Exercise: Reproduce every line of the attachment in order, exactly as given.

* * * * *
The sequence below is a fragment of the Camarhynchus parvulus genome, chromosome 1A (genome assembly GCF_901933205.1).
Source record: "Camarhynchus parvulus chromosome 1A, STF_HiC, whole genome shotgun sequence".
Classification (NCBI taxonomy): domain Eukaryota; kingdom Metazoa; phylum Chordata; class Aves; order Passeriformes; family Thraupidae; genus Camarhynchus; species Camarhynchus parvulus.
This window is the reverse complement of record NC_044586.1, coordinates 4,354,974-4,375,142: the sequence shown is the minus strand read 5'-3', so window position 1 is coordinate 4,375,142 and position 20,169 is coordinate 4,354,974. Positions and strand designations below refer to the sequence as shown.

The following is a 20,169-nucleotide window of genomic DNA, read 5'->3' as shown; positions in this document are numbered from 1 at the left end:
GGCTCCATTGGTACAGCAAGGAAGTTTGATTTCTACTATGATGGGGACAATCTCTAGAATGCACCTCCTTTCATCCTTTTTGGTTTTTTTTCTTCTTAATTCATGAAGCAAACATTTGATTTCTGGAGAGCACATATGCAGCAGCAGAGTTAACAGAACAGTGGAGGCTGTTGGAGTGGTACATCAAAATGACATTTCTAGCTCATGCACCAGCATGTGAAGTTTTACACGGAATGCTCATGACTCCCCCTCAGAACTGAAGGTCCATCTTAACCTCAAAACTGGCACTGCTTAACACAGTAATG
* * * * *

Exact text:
The sequence below is a fragment of the Camarhynchus parvulus genome, chromosome 1A (genome assembly GCF_901933205.1).
Source record: "Camarhynchus parvulus chromosome 1A, STF_HiC, whole genome shotgun sequence".
Classification (NCBI taxonomy): domain Eukaryota; kingdom Metazoa; phylum Chordata; class Aves; order Passeriformes; family Thraupidae; genus Camarhynchus; species Camarhynchus parvulus.
This window is the reverse complement of record NC_044586.1, coordinates 4,354,974-4,375,142: the sequence shown is the minus strand read 5'-3', so window position 1 is coordinate 4,375,142 and position 20,169 is coordinate 4,354,974. Positions and strand designations below refer to the sequence as shown.

The following is a 20,169-nucleotide window of genomic DNA, read 5'->3' as shown; positions in this document are numbered from 1 at the left end:
GGCTCCATTGGTACAGCAAGGAAGTTTGATTTCTACTATGATGGGGACAATCTCTAGAATGCACCTCCTTTCATCCTTTTTGGTTTTTTTTCTTCTTAATTCATGAAGCAAACATTTGATTTCTGGAGAGCACATATGCAGCAGCAGAGTTAACAGAACAGTGGAGGCTGTTGGAGTGGTACATCAAAATGACATTTCTAGCTCATGCACCAGCATGTGAAGTTTTACACGGAATGCTCATGACTCCCCCTCAGAACTGAAGGTCCATCTTAACCTCAAAACTGGCACTGCTTAACACAGTAATG